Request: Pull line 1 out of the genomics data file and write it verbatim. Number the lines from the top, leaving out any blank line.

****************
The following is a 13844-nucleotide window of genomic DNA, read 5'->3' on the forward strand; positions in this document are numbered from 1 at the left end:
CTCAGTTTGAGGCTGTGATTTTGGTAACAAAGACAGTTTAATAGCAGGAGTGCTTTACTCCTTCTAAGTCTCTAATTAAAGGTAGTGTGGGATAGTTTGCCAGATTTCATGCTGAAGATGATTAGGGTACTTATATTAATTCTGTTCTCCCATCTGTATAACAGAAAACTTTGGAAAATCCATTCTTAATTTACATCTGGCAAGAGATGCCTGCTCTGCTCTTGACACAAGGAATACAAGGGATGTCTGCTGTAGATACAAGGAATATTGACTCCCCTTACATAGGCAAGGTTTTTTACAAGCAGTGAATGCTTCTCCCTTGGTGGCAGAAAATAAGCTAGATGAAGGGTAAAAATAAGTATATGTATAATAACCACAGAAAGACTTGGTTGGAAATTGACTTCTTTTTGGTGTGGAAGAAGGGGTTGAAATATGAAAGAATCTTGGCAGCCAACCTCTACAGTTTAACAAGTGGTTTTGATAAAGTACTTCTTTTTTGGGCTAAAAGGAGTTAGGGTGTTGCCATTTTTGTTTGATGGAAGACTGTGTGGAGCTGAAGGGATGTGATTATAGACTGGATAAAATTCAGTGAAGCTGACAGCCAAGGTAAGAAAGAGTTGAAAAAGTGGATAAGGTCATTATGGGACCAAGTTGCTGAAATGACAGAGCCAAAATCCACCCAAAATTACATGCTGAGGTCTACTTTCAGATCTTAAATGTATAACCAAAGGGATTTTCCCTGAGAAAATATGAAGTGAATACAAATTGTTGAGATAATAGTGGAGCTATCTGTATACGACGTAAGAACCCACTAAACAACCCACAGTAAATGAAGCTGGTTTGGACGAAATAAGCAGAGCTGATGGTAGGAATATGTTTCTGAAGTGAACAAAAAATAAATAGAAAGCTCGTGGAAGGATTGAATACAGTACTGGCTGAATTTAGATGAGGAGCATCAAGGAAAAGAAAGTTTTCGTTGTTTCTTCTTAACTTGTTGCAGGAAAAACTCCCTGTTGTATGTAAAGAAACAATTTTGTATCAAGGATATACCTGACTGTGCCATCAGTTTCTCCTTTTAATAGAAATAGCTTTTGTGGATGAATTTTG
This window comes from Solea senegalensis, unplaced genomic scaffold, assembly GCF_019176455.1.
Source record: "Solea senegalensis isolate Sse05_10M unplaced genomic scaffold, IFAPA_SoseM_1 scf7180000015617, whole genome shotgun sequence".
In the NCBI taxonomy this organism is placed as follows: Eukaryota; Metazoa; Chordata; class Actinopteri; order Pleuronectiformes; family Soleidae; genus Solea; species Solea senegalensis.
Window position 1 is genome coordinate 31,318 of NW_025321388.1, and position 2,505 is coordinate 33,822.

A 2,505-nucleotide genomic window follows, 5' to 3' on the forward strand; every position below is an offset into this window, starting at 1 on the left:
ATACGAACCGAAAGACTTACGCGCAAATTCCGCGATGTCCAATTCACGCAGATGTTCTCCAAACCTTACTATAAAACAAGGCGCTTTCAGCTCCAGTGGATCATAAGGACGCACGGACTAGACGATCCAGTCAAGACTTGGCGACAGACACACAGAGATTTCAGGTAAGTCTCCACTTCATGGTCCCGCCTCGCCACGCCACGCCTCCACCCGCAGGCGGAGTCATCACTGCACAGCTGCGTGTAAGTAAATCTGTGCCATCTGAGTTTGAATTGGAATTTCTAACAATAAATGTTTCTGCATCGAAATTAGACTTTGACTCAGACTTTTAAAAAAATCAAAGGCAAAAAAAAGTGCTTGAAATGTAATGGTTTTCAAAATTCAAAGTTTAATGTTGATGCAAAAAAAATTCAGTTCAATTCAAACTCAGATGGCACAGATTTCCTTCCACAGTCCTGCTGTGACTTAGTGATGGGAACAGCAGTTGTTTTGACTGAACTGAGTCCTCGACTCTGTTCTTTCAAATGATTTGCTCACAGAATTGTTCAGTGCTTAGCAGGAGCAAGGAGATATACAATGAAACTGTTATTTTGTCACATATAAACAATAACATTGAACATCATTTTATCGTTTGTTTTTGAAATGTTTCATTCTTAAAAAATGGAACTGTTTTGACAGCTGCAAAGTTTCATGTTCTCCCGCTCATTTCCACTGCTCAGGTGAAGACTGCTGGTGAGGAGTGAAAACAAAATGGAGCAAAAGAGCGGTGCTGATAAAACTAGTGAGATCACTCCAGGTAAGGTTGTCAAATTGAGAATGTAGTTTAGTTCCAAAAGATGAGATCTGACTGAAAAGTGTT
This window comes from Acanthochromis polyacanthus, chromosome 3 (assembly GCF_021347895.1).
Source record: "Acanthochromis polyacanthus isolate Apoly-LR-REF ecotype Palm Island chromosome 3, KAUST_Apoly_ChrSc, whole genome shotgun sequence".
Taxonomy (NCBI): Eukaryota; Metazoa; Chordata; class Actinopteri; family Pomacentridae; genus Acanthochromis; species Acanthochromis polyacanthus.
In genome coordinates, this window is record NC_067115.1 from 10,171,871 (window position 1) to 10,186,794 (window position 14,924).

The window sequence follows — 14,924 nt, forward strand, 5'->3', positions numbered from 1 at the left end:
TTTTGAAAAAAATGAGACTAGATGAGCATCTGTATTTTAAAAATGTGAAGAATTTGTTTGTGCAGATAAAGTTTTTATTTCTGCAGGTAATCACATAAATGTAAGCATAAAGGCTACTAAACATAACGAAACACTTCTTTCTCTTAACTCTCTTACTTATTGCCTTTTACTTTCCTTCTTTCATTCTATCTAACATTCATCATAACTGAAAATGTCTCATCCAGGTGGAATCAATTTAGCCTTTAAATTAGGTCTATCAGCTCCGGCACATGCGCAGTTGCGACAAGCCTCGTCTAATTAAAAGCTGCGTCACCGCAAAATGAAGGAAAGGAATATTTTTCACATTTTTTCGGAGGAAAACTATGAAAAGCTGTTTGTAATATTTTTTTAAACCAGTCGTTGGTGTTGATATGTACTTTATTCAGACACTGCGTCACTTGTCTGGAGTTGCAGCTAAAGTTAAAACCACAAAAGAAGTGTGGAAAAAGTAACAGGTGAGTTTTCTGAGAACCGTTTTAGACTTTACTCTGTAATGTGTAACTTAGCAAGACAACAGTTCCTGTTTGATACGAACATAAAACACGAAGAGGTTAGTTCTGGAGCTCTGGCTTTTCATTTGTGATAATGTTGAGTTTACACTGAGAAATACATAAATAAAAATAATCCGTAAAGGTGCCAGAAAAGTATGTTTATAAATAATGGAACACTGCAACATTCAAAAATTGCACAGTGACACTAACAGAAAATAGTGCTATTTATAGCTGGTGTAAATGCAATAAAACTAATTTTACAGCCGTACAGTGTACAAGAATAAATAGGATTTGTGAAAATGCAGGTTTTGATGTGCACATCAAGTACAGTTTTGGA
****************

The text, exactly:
The following is a 13844-nucleotide window of genomic DNA, read 5'->3' on the forward strand; positions in this document are numbered from 1 at the left end: